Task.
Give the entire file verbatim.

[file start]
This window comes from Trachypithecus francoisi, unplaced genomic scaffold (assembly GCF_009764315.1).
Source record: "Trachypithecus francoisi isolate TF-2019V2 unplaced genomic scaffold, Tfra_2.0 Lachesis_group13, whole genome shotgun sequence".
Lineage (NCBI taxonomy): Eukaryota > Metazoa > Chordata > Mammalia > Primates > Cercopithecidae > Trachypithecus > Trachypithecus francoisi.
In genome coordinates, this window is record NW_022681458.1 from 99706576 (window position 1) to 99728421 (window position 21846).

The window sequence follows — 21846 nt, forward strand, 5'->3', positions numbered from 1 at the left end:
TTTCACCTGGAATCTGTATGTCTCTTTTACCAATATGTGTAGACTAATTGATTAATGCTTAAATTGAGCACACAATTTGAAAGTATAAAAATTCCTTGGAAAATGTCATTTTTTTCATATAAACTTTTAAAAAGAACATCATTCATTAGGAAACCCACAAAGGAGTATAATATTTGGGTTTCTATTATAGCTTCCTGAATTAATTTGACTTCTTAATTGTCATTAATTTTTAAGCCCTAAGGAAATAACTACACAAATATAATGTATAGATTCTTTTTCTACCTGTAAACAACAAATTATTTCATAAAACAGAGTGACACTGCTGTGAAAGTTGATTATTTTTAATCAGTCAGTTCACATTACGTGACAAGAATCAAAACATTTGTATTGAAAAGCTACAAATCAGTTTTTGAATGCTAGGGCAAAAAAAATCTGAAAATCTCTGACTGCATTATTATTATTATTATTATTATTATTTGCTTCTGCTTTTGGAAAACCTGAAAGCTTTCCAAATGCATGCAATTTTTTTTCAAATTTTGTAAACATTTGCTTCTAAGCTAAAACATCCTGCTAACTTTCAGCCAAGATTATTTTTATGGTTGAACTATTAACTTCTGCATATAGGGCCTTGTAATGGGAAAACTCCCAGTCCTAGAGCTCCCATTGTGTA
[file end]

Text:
This window comes from Trachypithecus francoisi, unplaced genomic scaffold (assembly GCF_009764315.1).
Source record: "Trachypithecus francoisi isolate TF-2019V2 unplaced genomic scaffold, Tfra_2.0 Lachesis_group13, whole genome shotgun sequence".
Lineage (NCBI taxonomy): Eukaryota > Metazoa > Chordata > Mammalia > Primates > Cercopithecidae > Trachypithecus > Trachypithecus francoisi.
In genome coordinates, this window is record NW_022681458.1 from 99706576 (window position 1) to 99728421 (window position 21846).

The window sequence follows — 21846 nt, forward strand, 5'->3', positions numbered from 1 at the left end:
TTTCACCTGGAATCTGTATGTCTCTTTTACCAATATGTGTAGACTAATTGATTAATGCTTAAATTGAGCACACAATTTGAAAGTATAAAAATTCCTTGGAAAATGTCATTTTTTTCATATAAACTTTTAAAAAGAACATCATTCATTAGGAAACCCACAAAGGAGTATAATATTTGGGTTTCTATTATAGCTTCCTGAATTAATTTGACTTCTTAATTGTCATTAATTTTTAAGCCCTAAGGAAATAACTACACAAATATAATGTATAGATTCTTTTTCTACCTGTAAACAACAAATTATTTCATAAAACAGAGTGACACTGCTGTGAAAGTTGATTATTTTTAATCAGTCAGTTCACATTACGTGACAAGAATCAAAACATTTGTATTGAAAAGCTACAAATCAGTTTTTGAATGCTAGGGCAAAAAAAATCTGAAAATCTCTGACTGCATTATTATTATTATTATTATTATTATTTGCTTCTGCTTTTGGAAAACCTGAAAGCTTTCCAAATGCATGCAATTTTTTTTCAAATTTTGTAAACATTTGCTTCTAAGCTAAAACATCCTGCTAACTTTCAGCCAAGATTATTTTTATGGTTGAACTATTAACTTCTGCATATAGGGCCTTGTAATGGGAAAACTCCCAGTCCTAGAGCTCCCATTGTGTA